Tag: George Washington University School of Medicine

FEATURE: African Ancestry Co-Founder and University of Arizona Professor Rick Kittles Breaks New Ground in Genetics

Rick Kittles
UA researcher Rick Kittles is a national leader on health disparities and the role of genes and environment in disease. (Photo: Bob Demers/UANews)

article by Nick Prevenas via uanews.arizona.edu

Ever since he can remember, Rick Kittles always wanted to know where he came from.

Born in Sylvania, Georgia, and raised near Long Island, New York, a great deal of his academic interest was sparked by the desire to trace his ancestral lineage as far back as it could go. This proved to be exceedingly difficult, for a number of reasons.

“There simply wasn’t a strong database in place or any kind of access to information on African genetics,” Kittles said. “Records were either inaccurate or nonexistent, so there were a number of hurdles in place for African-Americans to try to figure out their ancestry.”

An aptitude for biology, coupled with a deep exploration of Alex Haley’s novel, “Roots,” led Kittles on a path that eventually would help thousands of people like him clear these hurdles. He is the director of the Division of Population Genetics at the University of Arizona, which he joined in July 2014.

Developing and implementing a comprehensive African genealogy database seemed daunting at first, but during his graduate studies at the George Washington University School of Medicine and Health Sciences and, later, though his work at Howard University’s College of Medicine in the late 1990s, Kittles met the historians, archaeologists, anthropologists and fellow geneticists who could help turn this dream into a reality.

“I was looking at my own DNA profile, analyzing my Y-chromosome lineage, and I noticed my Nigerian lineage didn’t track with the other Y-chromosome samples from West Africa,” Kittles said.

Continue reading “FEATURE: African Ancestry Co-Founder and University of Arizona Professor Rick Kittles Breaks New Ground in Genetics”

Lt. Gen. Nadja West Confirmed by Senate as First Black Army Surgeon General

naja west (lt general)
Lt. General Naja West is the Army’s first black Surgeon General (Photo: John G. Martinez, Photojournalist to the Secretary of the Army)

Falls Church, VA  – The Senate confirmed Thursday Lt. Gen. Nadja Y. West to serve as the new Army Surgeon General and Commanding General, U.S. Army Medical Command (MEDCOM).  This makes West the Army’s first black Surgeon General.

Additionally, with the appointment as the 44th Army Surgeon General, West picks up a third star to become the Army’s first black female to hold the rank of lieutenant general.  West was sworn in as the Army Surgeon general on Friday by Acting Secretary of the Army Eric Fanning. She most recently served as the Joint Staff Surgeon at the Pentagon.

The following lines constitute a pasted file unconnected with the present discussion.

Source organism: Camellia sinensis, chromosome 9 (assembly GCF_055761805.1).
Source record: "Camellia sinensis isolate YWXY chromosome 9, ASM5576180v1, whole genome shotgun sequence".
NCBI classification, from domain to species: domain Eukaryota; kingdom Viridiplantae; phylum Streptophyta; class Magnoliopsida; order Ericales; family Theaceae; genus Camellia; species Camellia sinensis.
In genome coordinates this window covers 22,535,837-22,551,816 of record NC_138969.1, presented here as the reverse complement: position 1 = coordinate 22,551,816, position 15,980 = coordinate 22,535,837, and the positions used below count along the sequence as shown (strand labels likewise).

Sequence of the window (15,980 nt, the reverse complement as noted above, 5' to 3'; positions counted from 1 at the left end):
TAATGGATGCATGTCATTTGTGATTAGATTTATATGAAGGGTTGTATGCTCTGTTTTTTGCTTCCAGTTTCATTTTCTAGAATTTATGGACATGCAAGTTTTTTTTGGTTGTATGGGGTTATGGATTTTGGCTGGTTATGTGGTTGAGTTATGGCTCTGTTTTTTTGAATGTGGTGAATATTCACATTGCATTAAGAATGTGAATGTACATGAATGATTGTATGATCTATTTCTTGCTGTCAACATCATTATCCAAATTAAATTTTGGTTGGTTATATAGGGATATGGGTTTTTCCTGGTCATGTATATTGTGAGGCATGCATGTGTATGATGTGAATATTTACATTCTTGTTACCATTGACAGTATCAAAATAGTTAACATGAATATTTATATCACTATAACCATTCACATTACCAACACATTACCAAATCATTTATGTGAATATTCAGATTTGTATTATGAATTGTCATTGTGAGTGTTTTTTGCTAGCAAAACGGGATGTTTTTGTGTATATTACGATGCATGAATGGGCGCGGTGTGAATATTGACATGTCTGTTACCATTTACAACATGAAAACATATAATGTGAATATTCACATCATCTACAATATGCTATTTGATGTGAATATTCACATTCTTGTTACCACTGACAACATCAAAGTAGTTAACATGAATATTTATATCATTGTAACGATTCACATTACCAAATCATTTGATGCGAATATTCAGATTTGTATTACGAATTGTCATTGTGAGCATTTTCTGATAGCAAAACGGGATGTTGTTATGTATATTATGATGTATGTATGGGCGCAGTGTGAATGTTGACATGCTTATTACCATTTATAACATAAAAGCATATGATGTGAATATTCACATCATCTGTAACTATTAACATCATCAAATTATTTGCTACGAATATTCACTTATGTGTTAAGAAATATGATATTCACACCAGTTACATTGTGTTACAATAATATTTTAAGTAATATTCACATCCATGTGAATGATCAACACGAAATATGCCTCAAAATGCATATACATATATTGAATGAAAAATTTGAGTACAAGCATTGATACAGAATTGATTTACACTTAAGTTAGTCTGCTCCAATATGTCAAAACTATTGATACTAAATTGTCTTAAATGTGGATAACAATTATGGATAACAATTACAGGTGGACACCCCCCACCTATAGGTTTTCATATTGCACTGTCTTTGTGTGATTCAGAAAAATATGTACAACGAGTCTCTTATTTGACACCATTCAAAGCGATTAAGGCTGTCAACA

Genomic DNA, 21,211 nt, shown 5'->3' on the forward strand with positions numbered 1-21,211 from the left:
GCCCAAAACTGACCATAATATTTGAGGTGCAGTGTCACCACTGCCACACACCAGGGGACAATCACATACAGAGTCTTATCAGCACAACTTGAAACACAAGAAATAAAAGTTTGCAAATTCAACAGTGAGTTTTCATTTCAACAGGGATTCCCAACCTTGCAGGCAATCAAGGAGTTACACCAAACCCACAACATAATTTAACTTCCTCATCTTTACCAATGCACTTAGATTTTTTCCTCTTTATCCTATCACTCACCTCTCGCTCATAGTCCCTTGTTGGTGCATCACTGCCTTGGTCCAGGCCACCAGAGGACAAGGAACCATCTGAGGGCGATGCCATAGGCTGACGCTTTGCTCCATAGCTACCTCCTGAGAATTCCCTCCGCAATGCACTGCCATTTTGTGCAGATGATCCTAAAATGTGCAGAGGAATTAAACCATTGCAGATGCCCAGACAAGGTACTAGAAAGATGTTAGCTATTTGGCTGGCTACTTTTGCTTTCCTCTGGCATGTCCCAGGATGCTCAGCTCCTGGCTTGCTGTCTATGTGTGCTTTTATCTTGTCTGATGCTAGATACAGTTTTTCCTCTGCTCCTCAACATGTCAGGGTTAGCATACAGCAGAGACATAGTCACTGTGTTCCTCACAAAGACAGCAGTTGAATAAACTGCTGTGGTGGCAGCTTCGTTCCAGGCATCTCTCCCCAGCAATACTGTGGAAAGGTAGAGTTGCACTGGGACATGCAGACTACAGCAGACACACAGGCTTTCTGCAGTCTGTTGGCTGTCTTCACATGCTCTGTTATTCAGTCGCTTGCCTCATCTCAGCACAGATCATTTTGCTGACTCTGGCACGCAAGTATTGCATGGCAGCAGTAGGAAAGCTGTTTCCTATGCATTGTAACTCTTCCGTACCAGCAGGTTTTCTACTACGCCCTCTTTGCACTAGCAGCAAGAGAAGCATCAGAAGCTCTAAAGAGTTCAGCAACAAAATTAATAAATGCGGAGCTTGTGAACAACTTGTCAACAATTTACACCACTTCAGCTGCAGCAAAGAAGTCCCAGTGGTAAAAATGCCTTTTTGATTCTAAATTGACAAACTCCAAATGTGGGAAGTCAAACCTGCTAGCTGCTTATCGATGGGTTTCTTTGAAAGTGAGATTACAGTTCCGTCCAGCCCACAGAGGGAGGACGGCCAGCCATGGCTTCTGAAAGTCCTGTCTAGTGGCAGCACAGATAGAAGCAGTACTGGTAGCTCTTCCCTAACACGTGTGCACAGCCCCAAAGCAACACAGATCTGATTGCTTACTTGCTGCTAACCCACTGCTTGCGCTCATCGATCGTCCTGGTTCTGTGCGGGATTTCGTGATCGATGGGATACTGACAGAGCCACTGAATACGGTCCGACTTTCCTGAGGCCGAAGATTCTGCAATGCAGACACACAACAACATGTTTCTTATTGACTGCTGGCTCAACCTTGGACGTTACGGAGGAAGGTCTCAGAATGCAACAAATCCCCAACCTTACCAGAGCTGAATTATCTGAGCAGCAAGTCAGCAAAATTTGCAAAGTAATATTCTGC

The Army Surgeon General provides advice and assistance to the Secretary of the Army and Army Chief of Staff on all health care matters pertaining to the U.S. Army and its military health care system.  West will be responsible for development, policy direction, organization and overall management of an integrated Army-wide health service system and is the medical material developer for the Army. These duties include formulating policy regulations on health service support, health hazard assessment and the establishment of health standards.

Dual-hatted as the MEDCOM commanding general, West oversees more than 48 medical treatment facilities providing care to nearly 4 million active duty members of all services, retirees and their Family members. MEDCOM is composed of three regional health commands, the Medical Research and Materiel Command, and Army Medical Department Center & School.

West holds a Bachelor of Science in Engineering from the United States Military Academy at West Point and a Doctorate of Medicine from George Washington University School of Medicine. She has held previous assignments as Commanding General, Europe Regional Medical Command; Commander of Womack Army Medical Center, Fort Bragg, N.C.; and Division Surgeon, 1st Armored Division, Army Europe and Seventh Army, Germany.

West hails from the District of Columbia, and she finished high school at the Academy of the Holy Names in Silver Spring, Md.

While West’s promotion to lieutenant general is already effective, she will “pin” on the rank in a formal ceremony in early 2015.

article via eurweb.com

Brig. Gen. Nadja West to Become Army Medicine’s First African American Female Two-Star General

General Nadja West

Brigadier General Nadja West, deputy chief of staff, G-1/4/6 for the United States Army Medical Command, will be promoted to Major General. This promotion will make West the first African-American two-star general in the United States Army Medical Command.

West graduated from the U.S. Military Academy with a bachelor of science in engineering and attended the George Washington University School of Medicine, where she earned a Doctorate of Medicine degree.  She completed an internship and a residency in family practice at the Martin Army Hospital. Dr. West did a second residency in dermatology at Fitzsimons Army Medical Center and the University of Colorado Medical Center. 

Later, she was assigned chief of dermatology service at the Heidelberg Army Hospital in Germany, and served as the division surgeon of 1st Armored Division in Bad Kreuznach, Germany, deploying to Macedonia and Kosovo as the deputy task force surgeon. She graduated from the National War College, earning a master’s degree in national security strategy. She is also a fellow of the American Academy of Dermatology and the American Academy of Family Practice.

article via blackengineer.com